By Jake Rossen
By Jesse Marx
By Michelle LeBow
By Alleen Brown
By Maggie LaMaack
By CP Staff
By Jesse Marx
Predators--nature's own mosquito control--aren't as effective as legend has it, Pennuto notes: Purple martins and bats will eat mosquitoes when it's convenient, but they won't devour their weight in skeeters, as the tale goes. Dragonflies and praying mantises will eat mosquitoes, but not enough to make a significant dent.
The corncob granules won't kill all the mosquitoes either: According to MMCD studies, treating a wetland with Bti will eliminate between 78 and 89 percent of the larvae living in it. But the bacteria become ineffective in about a week, and new eggs are constantly hatching--especially as the weather gets warmer and the water comes alive with the larvae of Aedes vexans. This species, which, according to the MMCD, accounts for eight out of ten mosquitoes found on humans in Minnesota, has a shorter lifespan than its spring-hatching relative, but it makes up for that by reproducing frenetically.
Which is why Pennuto will be visiting this particular wetland regularly, all summer long--even when the swarms get thick. The MMCD offers bug spray to employees, but, says Pennuto with a nonchalant shoulder shrug, "I have yet to be bothered enough to use it." It's only when he goes home to Wright County, outside the District's jurisdiction, that he faces the true wrath of the skeeter: "There have been times," he admits, "when I have had to go into the house."
Roger Moon keeps his mosquitoes in the house--or rather, in his office at the University of Minnesota, where he's served as a professor of entomology for the past 20 years. A bespectacled, fit man with a magician's quick-moving hands, he rummages rapidly through the drawers that hold the University's insect collection. It takes two minutes, tops, to find the box containing what he considers the most beautiful mosquito in Minnesota. Moon buzzes about the lab, retrieving a microscope that looks old enough to have been used for Salk's polio vaccine, adjusting a light, and offering a quick refresher course in insect handling: "You see how I'm using my pinky to hold this pin? That's the best way to hold samples," he says, gingerly placing a dried specimen of Uranotaenia sapphirina under the lens.
The mosquito is stunning indeed. Spreading out from the hairy body are a pair of wings so delicate, iridescent, and sparkling with what looks like fairy dust, they should be on a fourth grader's elf costume. But the proboscis--the mouth--is enormous, hideous. Moon puts his hands up to his face and uses his fingers to mimic its action: "You might think the proboscis would be rigid like a hypodermic needle, but it saws and wiggles around like a noodle until it finds the capillary," he explains, fingers weaving like the tentacles of a sea urchin. "And mosquitoes are quite pharmaceutically complex: Their saliva--which is what makes you itch--deadens your skin, making it less likely that they'll be slapped. The saliva also keeps your blood from clotting--otherwise it's like a milkshake that's too thick. You know..." he sucks in his cheeks as if sucking on a straw.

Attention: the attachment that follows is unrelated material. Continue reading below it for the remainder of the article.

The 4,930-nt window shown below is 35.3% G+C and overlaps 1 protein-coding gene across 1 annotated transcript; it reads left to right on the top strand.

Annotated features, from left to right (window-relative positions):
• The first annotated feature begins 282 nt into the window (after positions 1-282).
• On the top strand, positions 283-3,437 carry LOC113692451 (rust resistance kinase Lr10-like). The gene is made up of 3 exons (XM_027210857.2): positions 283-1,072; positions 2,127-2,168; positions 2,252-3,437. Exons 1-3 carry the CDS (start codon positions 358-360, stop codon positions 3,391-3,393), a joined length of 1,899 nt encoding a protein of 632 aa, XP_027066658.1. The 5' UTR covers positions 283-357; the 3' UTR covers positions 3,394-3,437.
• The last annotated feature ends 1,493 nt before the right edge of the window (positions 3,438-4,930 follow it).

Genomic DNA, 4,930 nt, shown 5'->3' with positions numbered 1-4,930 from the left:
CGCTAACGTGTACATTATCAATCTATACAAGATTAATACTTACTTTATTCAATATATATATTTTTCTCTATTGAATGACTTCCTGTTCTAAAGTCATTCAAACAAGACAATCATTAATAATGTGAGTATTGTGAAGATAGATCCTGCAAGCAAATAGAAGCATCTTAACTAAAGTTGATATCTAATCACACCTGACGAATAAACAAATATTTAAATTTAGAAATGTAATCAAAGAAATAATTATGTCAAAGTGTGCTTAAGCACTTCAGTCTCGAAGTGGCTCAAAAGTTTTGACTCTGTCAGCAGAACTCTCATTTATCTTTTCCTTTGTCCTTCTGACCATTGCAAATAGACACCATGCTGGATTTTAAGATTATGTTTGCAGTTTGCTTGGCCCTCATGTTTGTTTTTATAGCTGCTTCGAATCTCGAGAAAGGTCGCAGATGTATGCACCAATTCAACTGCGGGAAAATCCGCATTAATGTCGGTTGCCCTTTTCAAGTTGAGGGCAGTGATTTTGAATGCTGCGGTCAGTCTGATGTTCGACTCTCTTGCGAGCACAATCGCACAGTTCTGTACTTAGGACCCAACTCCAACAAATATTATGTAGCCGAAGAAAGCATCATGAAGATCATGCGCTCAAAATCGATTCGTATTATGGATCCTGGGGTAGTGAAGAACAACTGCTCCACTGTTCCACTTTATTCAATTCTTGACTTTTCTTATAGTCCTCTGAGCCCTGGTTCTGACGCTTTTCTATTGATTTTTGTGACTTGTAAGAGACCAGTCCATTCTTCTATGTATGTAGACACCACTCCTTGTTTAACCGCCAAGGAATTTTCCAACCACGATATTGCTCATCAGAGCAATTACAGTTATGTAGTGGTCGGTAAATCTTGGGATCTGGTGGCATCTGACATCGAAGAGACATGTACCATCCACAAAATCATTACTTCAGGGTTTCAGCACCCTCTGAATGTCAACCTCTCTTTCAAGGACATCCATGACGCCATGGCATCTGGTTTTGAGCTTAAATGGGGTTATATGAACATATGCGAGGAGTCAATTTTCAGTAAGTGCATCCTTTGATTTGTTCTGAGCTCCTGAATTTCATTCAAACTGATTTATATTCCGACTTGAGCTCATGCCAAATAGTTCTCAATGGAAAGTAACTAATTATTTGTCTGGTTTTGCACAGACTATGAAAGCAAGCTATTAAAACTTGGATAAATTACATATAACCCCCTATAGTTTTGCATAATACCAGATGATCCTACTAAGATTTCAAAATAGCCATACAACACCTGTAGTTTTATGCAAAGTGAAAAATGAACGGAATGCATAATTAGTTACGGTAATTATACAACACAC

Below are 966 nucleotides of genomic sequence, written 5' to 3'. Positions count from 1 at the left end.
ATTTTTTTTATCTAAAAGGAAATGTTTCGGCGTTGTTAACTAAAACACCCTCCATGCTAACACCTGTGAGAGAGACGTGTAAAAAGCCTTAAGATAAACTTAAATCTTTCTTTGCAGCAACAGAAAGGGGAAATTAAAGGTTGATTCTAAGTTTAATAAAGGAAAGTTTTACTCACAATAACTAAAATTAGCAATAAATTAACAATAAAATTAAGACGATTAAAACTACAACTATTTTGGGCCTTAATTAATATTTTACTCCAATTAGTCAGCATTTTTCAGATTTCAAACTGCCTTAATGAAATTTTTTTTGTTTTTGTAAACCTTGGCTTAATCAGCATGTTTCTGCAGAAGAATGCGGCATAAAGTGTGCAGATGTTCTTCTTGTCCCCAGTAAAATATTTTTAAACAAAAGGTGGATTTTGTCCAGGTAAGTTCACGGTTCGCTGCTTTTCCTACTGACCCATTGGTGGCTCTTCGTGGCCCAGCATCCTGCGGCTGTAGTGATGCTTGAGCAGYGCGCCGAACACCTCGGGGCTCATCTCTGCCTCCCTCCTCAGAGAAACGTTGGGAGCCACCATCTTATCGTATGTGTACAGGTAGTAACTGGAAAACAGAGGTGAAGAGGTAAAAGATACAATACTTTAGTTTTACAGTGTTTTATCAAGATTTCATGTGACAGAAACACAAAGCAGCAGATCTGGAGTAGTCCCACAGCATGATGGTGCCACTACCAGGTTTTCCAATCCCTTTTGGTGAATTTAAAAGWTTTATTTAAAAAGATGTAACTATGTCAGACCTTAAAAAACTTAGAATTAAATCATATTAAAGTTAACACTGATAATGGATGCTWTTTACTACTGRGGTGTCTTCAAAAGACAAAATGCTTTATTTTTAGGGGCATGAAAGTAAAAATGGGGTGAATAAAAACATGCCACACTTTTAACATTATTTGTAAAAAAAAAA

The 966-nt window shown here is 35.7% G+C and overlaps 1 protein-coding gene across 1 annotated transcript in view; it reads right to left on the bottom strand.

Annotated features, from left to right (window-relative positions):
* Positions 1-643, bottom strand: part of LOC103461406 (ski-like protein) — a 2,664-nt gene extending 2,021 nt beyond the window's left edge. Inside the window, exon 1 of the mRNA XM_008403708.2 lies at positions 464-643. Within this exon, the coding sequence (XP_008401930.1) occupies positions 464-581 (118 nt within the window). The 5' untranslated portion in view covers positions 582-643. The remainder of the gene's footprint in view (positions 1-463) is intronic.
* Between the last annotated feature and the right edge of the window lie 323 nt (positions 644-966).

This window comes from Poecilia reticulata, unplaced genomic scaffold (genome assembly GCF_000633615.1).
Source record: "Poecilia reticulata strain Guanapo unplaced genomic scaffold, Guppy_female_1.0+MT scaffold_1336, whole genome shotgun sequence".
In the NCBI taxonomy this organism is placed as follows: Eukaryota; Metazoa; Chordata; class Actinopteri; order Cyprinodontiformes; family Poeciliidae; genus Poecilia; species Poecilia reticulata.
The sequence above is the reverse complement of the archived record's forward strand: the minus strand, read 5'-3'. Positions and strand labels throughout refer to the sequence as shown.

Then he sheds the mosquito persona and becomes the professor again. "We entomologists like to beat our chests about why insects are great," he explains. "The fact that there are so many is a measure of their success--insects make up well over half of all known species. They're small, they fly, they're fast. And they react more quickly to chemicals. One molecule of female sex pheromone can affect a male moth. We don't think vertebrates are that good at sensing a female."
Among the insect species most adept at reproduction are flies--Moon's "first love," he admits, ever since he wrote his doctoral dissertation on insects and cow pies. "Houseflies make a living exploiting the landscape--putting out lots of eggs," he explains. "The mosquito Aedes vexans does the same thing. It makes lots of eggs, spreads 'em far, and then--I'm giving it human characteristics here--prays to God for a thunderstorm."
What happens after the thunderstorm is one of the keys to insects' evolutionary success, says Moon. Some 95 percent of them go through a complete metamorphosis--eggs turn into larvae, which become pupae, from which emerge adults. "They split the environment into two habitats," Moon explains, "and so they're not fighting their kids for food." Of course, he grins, "it also means that we're fighting them on two fronts."
And we fight them, Moon explains, because we learned to over tens of thousands of years. "That fly in your chicken-noodle--before it landed in your bowl, it probably came from rotting or organic debris, road kill, results of defecation in the woods, the latrine next to the camp. Chances are pretty good that it will have bacteria on it from fecal matter. When I see the fly in my soup, I'm not saying, 'God, I'm going to get diarrhea.' But our ancestors survived better when they removed insects from their environment. At the most basic level, eliminating that fly reduces annoyance, but at a higher level, it could also extend life span."
Evolution, Moon adds, even has produced what he calls the "ish scale," a gradated reaction to various insects. "Butterflies and ladybugs go low on the ish scale--the end labeled 'not repulsive.' Anything with a stinger or a potential to bite---yellowjacket, hornets, mosquitoes--will be high on the ish scale; so will ants and houseflies. Bees might jump around the midpoint area because people like bees, but there's a fear that goes with them."